In the midst of an extensive cleanup operation, workers at the Fukushima nuclear power plant in Japan were finally able to shed the heavy protective gear they’ve needed for six years. Workers were able to wear regular uniforms at about 95 percent of the site, the Japan Times reported Saturday.

Officials from Tokyo Electric Power Company Holdings, Inc. (Tepco), the company responsible for the plant’s decommissioning, invited a group of reporters to tour the power plant grounds in recent weeks. About 7,000 employees have worked to remove radioactive debris, cover the tainted soil with nonporous materials like mortar and move tainted water to secure tanks to reduce radiation.

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“Our near-term goal is to create a place where they can work without worries,” said Daisuke Hirose, a spokesman for Tepco’s decommissioning body, Fukushima No. 1 Decontamination & Decommissioning Engineering Co., told the Japan Times.

RTSZXVM Workers wear protective suits at the Fukushima plant in Japan, Feb. 23, 2017. Photo: Reuters

Whereas the workers had previously needed to don ultra tight clothing to walk the plant’s grounds, they were now able to roam most of the complex in everyday attire. Officials measured radiation on a nearby hill at only 150 microsieverts per hour, less than the amount received during a round-trip flight between Tokyo and New York.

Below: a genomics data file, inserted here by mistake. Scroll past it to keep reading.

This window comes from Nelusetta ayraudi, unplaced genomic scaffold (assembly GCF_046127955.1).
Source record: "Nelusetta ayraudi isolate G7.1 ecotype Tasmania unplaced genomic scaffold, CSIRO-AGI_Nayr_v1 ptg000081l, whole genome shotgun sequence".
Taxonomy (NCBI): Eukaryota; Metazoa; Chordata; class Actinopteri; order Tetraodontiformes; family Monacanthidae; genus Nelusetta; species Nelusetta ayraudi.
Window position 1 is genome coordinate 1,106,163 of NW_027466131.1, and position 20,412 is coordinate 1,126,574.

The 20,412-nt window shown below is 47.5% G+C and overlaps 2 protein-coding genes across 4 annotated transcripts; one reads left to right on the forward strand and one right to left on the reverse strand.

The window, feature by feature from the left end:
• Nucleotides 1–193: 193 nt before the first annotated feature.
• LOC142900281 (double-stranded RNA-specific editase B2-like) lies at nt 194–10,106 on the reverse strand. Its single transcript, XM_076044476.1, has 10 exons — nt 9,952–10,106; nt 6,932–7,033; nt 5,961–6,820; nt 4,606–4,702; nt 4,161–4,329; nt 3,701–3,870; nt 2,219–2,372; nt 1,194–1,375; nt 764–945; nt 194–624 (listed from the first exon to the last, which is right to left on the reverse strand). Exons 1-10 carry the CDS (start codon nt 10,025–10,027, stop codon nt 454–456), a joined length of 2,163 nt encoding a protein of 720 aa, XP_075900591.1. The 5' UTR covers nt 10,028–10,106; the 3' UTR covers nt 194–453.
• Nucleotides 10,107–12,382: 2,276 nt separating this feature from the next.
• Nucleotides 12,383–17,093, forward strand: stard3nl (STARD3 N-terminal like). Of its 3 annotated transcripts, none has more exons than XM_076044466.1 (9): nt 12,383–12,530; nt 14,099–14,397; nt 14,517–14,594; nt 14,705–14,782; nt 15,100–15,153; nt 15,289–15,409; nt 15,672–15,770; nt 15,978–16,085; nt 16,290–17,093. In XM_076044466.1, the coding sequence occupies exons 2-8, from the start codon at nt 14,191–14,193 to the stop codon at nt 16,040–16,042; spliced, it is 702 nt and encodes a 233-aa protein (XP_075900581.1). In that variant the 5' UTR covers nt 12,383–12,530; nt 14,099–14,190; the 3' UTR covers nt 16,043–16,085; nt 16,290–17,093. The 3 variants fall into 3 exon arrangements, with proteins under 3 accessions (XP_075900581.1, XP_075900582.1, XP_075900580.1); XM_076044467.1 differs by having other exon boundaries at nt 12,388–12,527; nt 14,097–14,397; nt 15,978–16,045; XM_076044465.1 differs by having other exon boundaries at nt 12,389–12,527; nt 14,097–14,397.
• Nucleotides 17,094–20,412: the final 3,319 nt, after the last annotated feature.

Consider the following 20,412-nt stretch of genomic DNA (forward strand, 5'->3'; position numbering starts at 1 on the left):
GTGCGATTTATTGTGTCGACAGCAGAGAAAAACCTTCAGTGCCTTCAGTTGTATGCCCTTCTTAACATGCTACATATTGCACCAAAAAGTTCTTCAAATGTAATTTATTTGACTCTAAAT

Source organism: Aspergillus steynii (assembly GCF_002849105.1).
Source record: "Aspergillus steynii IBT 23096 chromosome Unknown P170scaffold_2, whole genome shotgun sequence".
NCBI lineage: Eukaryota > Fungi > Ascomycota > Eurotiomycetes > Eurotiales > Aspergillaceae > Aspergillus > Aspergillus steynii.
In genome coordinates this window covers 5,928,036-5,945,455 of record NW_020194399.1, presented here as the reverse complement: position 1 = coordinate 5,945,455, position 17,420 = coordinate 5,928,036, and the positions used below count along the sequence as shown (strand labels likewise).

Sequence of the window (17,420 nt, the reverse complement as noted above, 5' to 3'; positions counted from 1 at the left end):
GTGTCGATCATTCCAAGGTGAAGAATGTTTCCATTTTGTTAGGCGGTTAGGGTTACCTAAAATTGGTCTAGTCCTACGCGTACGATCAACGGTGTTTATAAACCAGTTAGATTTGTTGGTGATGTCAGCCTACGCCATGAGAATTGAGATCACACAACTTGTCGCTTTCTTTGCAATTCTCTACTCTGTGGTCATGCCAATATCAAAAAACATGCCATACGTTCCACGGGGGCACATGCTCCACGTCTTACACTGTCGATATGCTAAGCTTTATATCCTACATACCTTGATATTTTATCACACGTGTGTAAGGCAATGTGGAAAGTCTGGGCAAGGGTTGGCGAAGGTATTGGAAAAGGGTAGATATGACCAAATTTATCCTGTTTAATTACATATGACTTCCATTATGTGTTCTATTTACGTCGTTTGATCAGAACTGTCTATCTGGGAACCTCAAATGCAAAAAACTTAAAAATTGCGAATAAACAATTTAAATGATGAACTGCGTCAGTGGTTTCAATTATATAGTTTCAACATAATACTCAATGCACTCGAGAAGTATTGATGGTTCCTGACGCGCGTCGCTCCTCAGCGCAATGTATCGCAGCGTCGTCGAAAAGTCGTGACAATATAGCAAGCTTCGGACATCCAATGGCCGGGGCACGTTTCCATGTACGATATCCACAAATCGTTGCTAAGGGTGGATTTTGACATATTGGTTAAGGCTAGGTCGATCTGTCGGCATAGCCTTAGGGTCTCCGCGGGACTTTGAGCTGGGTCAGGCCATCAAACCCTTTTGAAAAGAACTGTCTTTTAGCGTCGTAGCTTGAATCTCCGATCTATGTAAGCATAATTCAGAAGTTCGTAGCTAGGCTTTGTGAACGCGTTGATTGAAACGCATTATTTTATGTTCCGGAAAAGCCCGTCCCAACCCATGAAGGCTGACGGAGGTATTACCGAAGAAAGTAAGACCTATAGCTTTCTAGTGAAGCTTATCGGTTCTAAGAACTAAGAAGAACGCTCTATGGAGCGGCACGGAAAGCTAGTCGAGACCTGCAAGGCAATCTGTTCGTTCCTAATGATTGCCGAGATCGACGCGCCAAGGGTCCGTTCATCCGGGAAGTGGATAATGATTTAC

The full decommissioning of the plant is far from over with officials estimating it would take up to 40 years to complete. But progress was being made off the plant’s complex as well. Officials began welcoming some of the 160,000 residents evacuated from nearby areas back to their homes in April.

Tepco and its employees, along with others, have worked to decommission the plant since a magnitude 9.1 earthquake hit the area in March 2011, knocking the plant’s cooling systems offline and melting down three of its reactors, leaking radiation.

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Workers continued to attempt to decontaminate the plant by removing radioactive waste and dispose of fuel debris inside of one of the reactors, all tasks that require protective garments.

“We have caused it,” Hirose said. “We have to make every effort to create a place to which people want to return. Nobody wants to live where the safety and security of workers are not ensured.”